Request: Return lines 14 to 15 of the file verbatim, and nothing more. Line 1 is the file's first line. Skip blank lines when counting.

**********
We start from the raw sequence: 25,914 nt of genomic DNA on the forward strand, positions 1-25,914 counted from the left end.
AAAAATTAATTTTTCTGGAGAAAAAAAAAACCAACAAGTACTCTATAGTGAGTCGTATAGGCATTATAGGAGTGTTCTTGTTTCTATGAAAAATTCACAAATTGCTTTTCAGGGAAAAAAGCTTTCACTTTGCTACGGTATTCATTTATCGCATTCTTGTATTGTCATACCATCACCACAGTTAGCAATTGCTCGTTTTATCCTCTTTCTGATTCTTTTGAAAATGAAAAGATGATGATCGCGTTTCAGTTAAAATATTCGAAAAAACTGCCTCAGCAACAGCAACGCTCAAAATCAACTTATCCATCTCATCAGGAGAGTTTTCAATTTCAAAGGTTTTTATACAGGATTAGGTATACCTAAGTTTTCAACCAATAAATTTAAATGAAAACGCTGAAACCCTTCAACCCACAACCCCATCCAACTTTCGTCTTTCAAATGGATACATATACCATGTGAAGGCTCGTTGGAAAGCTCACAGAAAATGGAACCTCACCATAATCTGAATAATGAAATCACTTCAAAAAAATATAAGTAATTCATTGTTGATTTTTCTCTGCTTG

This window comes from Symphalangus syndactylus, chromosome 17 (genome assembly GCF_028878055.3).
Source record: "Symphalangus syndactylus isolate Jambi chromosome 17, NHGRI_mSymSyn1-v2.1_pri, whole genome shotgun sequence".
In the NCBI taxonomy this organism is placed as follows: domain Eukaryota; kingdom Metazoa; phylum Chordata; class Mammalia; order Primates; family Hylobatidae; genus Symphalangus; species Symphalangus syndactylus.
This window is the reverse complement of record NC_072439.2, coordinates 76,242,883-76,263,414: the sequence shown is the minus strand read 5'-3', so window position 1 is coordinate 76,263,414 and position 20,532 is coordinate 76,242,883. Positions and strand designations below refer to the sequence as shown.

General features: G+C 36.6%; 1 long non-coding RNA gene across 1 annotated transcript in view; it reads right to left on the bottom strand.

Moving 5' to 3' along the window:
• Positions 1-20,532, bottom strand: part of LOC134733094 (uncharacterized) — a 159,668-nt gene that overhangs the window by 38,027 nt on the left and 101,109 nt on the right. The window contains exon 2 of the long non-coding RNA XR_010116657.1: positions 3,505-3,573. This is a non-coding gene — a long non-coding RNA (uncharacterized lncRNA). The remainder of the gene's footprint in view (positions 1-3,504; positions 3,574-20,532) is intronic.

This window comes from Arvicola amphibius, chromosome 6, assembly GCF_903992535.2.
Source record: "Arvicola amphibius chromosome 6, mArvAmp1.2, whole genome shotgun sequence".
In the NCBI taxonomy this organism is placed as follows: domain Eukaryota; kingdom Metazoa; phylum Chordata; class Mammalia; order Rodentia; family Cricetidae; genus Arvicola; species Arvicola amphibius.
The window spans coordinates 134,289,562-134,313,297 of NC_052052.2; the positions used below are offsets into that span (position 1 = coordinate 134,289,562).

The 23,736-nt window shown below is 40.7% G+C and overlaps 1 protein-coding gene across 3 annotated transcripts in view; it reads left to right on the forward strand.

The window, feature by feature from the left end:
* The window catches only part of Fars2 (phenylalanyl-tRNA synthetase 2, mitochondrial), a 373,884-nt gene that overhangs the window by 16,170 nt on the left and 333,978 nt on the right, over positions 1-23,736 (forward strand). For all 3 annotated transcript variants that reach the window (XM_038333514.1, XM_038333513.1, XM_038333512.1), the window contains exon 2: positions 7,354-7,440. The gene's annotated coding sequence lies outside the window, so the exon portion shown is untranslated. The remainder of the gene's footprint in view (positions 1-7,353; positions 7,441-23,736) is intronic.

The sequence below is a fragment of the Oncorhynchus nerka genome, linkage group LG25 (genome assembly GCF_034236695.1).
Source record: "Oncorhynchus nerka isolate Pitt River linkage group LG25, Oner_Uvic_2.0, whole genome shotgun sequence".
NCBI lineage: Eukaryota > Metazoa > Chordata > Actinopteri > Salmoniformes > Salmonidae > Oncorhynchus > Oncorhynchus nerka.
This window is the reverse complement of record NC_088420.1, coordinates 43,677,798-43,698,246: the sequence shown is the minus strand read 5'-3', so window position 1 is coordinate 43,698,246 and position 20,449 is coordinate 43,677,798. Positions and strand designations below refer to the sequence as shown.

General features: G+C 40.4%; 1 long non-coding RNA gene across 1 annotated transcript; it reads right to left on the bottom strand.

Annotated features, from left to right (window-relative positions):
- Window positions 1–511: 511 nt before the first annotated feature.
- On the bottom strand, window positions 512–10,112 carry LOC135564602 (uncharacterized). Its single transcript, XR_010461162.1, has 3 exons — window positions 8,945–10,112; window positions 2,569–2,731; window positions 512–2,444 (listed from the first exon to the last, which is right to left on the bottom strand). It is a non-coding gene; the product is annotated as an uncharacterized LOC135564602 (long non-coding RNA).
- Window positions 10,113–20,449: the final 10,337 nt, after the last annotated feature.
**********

The 23,736-nt window shown below is 40.7% G+C and overlaps 1 protein-coding gene across 3 annotated transcripts in view; it reads left to right on the forward strand.

The window, feature by feature from the left end: